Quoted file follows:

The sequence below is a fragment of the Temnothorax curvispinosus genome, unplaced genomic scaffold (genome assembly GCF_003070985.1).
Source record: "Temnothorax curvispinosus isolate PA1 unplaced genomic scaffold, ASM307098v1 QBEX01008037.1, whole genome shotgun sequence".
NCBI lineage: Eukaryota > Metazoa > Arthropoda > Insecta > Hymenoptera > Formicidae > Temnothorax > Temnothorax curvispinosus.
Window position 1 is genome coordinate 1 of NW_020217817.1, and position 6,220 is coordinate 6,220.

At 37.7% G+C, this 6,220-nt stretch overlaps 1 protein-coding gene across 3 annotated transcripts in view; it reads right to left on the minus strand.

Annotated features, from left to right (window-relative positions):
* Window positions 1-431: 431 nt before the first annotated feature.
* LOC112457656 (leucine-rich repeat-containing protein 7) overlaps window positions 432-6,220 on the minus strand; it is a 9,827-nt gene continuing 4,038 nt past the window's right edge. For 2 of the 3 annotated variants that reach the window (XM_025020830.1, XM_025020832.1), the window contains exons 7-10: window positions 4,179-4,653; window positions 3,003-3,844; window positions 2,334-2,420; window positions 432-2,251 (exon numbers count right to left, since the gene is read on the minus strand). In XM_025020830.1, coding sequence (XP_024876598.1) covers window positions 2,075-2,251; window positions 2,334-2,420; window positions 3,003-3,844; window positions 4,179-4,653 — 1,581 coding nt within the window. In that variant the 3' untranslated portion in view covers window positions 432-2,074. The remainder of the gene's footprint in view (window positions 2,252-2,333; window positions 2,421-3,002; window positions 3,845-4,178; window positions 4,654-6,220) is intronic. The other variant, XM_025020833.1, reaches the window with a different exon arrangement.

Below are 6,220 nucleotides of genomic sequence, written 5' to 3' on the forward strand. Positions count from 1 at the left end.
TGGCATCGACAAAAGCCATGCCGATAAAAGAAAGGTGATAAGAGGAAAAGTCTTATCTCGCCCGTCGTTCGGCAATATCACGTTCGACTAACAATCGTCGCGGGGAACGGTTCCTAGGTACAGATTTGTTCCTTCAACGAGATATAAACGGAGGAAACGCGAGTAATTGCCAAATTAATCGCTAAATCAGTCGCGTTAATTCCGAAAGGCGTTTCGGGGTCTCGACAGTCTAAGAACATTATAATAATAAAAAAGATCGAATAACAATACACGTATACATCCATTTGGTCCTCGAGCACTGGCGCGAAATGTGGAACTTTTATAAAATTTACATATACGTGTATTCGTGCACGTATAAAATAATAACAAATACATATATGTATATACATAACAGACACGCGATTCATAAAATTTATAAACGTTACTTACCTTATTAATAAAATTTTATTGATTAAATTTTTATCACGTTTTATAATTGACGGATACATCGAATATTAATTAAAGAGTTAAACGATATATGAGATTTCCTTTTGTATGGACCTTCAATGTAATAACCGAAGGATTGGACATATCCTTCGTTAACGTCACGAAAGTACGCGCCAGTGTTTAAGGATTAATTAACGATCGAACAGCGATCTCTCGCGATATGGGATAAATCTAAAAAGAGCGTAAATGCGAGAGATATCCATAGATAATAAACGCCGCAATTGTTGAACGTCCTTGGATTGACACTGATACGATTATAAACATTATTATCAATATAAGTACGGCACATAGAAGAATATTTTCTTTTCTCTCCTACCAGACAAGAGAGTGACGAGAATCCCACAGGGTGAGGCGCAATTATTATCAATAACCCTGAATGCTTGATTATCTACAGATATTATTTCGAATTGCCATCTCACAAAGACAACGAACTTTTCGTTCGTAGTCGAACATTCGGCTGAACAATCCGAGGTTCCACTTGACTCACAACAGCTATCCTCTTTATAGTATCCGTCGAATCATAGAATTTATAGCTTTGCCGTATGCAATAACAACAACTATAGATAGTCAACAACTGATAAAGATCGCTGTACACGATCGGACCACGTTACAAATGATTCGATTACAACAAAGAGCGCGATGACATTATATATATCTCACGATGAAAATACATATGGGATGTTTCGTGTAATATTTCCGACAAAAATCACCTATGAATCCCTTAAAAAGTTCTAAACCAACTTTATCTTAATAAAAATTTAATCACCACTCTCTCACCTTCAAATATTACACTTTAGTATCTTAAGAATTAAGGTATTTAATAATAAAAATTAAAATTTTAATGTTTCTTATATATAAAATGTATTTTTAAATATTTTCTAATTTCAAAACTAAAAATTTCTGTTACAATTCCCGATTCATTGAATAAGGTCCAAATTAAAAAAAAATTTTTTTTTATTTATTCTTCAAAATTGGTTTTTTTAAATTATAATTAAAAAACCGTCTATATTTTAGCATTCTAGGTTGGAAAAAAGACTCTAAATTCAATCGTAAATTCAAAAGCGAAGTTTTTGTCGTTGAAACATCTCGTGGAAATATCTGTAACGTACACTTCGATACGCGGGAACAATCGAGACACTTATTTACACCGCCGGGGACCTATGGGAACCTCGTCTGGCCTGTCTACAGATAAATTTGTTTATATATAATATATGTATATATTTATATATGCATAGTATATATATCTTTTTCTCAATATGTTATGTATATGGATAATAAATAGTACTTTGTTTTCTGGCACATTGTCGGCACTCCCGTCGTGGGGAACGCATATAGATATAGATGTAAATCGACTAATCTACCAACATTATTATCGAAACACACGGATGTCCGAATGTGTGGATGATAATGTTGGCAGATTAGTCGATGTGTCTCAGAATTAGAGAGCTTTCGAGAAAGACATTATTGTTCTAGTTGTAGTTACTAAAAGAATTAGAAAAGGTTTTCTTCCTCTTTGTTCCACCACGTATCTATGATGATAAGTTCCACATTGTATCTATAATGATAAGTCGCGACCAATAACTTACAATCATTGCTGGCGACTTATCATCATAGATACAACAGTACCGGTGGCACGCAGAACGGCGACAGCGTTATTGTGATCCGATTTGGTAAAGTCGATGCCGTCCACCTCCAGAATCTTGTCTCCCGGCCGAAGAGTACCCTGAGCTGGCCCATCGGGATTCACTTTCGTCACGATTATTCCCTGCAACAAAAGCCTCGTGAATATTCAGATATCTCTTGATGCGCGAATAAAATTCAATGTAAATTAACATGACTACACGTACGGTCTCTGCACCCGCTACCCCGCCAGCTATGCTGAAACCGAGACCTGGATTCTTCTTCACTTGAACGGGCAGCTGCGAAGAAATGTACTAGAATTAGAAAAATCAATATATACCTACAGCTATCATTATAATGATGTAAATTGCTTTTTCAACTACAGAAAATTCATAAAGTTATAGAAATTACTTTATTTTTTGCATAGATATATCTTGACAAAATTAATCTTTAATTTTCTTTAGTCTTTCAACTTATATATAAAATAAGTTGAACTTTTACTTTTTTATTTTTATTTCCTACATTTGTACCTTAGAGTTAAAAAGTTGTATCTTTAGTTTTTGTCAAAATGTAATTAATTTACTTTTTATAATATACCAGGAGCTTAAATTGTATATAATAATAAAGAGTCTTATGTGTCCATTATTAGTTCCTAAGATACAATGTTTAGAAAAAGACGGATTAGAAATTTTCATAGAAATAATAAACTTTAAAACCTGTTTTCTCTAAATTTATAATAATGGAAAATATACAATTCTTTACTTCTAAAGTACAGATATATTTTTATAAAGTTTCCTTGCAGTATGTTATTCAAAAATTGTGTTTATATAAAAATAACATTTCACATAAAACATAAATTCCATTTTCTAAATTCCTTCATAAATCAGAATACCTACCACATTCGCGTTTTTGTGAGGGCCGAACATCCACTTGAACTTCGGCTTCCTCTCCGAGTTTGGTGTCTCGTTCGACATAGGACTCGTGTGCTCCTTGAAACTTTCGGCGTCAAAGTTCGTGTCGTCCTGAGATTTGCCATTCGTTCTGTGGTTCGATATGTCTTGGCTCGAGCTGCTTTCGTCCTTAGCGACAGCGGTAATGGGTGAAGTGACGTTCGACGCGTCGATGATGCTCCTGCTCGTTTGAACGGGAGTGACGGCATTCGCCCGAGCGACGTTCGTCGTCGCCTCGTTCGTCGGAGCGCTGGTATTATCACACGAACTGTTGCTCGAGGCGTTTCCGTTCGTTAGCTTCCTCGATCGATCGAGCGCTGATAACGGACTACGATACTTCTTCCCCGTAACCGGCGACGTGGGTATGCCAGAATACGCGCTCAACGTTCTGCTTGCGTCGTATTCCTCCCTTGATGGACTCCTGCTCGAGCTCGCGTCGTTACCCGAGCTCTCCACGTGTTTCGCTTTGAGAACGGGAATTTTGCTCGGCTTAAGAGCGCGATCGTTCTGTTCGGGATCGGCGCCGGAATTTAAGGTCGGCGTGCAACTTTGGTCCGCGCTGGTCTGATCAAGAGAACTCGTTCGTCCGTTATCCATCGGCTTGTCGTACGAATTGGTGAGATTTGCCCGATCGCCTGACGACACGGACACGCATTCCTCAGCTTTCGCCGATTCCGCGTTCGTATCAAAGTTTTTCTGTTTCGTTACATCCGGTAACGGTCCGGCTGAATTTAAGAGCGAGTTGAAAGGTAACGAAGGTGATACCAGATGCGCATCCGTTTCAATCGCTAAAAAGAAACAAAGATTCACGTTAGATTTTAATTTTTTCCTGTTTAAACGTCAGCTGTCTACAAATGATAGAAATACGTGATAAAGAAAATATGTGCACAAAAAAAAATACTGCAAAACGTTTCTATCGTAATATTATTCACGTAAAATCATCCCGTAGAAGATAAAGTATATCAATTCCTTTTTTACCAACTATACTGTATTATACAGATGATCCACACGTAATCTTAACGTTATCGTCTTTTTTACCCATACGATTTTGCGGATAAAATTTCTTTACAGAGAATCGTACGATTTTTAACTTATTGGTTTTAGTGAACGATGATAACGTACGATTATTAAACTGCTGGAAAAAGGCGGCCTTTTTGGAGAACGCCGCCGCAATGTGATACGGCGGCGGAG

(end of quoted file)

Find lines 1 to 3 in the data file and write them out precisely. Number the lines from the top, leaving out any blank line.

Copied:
The sequence below is a fragment of the Temnothorax curvispinosus genome, unplaced genomic scaffold (genome assembly GCF_003070985.1).
Source record: "Temnothorax curvispinosus isolate PA1 unplaced genomic scaffold, ASM307098v1 QBEX01008037.1, whole genome shotgun sequence".
NCBI lineage: Eukaryota > Metazoa > Arthropoda > Insecta > Hymenoptera > Formicidae > Temnothorax > Temnothorax curvispinosus.